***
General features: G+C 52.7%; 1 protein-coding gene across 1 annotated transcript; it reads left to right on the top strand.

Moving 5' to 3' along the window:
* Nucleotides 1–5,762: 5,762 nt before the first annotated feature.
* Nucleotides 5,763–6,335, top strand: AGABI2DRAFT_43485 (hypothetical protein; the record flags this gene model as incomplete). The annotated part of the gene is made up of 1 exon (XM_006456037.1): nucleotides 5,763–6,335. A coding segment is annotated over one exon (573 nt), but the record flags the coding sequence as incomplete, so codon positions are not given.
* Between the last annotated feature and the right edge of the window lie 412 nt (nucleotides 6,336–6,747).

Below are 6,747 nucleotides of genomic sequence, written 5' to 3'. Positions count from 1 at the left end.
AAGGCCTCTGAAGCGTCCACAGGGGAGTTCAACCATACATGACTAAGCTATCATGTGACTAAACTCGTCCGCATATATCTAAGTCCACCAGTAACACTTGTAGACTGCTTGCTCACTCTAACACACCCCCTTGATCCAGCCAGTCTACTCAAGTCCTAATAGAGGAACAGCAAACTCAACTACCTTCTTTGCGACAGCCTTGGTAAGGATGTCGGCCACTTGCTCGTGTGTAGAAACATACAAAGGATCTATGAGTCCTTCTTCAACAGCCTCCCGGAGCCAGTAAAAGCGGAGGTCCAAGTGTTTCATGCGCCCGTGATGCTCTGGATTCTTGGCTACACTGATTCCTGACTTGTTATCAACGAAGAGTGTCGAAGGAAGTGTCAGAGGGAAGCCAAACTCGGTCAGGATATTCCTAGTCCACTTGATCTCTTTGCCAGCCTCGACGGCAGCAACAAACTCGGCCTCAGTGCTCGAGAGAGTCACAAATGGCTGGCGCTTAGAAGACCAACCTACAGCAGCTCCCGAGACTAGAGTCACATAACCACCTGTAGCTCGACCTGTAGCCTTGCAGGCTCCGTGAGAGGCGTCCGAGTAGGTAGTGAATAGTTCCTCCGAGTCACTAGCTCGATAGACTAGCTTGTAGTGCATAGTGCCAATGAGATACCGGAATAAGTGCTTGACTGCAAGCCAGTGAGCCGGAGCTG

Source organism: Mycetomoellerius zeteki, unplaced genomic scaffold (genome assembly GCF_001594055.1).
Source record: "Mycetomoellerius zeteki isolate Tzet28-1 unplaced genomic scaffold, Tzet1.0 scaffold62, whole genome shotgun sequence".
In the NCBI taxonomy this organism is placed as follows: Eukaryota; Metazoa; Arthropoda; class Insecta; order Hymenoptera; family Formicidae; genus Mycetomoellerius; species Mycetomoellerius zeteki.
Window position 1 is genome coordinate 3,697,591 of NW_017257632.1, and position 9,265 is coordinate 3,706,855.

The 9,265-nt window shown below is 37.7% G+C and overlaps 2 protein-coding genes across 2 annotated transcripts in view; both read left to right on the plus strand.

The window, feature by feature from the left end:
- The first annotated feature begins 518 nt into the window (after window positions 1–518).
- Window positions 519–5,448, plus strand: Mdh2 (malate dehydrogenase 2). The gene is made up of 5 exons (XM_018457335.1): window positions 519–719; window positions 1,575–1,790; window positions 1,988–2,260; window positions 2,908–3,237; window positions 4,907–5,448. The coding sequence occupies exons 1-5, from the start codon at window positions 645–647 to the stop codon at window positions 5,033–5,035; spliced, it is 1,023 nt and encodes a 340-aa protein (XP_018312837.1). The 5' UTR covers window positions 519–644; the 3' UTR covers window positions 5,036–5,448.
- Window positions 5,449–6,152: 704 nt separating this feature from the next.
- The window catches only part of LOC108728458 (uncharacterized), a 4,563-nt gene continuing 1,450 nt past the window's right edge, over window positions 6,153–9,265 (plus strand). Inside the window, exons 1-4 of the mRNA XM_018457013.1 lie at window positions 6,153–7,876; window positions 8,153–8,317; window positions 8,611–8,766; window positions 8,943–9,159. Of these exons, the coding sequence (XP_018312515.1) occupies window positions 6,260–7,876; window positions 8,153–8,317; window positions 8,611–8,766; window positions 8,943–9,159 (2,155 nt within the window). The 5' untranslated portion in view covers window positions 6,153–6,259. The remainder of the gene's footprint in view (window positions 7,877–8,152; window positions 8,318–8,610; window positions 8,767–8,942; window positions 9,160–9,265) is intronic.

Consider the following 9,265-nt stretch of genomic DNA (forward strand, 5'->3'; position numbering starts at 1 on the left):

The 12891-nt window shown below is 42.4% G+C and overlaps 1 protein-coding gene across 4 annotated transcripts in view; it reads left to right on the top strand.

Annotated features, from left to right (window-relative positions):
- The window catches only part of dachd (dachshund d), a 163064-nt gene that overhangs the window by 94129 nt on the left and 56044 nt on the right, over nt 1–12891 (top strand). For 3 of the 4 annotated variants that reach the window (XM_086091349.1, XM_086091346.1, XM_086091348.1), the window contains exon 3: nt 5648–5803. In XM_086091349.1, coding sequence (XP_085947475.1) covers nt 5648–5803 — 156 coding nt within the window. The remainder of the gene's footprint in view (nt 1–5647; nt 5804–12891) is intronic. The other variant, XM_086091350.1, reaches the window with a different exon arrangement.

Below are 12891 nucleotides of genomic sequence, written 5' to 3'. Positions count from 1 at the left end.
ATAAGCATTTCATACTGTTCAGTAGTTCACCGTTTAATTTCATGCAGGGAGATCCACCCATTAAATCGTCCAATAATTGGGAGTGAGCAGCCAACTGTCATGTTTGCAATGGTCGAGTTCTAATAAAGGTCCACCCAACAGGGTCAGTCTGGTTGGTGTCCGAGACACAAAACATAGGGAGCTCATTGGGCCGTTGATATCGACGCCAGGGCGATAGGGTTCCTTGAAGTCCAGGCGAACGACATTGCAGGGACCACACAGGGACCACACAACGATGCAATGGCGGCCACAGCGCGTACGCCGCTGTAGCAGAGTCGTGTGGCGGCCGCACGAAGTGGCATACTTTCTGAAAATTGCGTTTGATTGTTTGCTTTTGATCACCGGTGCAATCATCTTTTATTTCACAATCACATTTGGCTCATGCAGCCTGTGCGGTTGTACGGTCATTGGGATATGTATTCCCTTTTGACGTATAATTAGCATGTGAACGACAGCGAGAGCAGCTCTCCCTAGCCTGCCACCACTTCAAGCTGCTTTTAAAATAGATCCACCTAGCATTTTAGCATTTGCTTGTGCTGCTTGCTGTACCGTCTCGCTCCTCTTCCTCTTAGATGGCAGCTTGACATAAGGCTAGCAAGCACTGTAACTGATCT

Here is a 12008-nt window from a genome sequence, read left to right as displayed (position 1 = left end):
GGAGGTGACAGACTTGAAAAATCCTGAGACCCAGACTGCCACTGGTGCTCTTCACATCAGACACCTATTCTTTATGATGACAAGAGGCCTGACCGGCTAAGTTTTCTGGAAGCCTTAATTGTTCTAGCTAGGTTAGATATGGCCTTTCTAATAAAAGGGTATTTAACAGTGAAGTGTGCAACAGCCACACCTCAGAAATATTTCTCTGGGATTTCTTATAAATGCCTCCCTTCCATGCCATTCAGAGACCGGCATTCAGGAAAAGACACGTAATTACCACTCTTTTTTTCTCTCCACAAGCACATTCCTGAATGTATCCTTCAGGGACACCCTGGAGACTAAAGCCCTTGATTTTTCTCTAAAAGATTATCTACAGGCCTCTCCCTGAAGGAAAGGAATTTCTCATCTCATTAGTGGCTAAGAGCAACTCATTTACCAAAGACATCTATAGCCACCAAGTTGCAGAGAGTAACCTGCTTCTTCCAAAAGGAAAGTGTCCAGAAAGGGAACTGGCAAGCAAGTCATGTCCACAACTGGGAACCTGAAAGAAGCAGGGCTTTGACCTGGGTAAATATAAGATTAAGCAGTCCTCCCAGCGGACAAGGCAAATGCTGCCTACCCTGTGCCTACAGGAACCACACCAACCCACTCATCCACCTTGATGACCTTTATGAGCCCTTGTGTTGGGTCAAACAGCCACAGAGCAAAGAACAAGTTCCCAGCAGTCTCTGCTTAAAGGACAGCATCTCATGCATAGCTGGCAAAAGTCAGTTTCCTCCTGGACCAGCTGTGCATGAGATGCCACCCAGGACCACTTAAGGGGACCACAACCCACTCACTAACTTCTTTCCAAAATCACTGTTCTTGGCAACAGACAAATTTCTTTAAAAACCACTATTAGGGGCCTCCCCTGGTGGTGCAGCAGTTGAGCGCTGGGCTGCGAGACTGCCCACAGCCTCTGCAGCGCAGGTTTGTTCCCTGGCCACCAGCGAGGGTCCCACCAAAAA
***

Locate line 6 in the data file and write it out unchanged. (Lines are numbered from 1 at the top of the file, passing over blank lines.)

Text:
Below are 6,747 nucleotides of genomic sequence, written 5' to 3'. Positions count from 1 at the left end.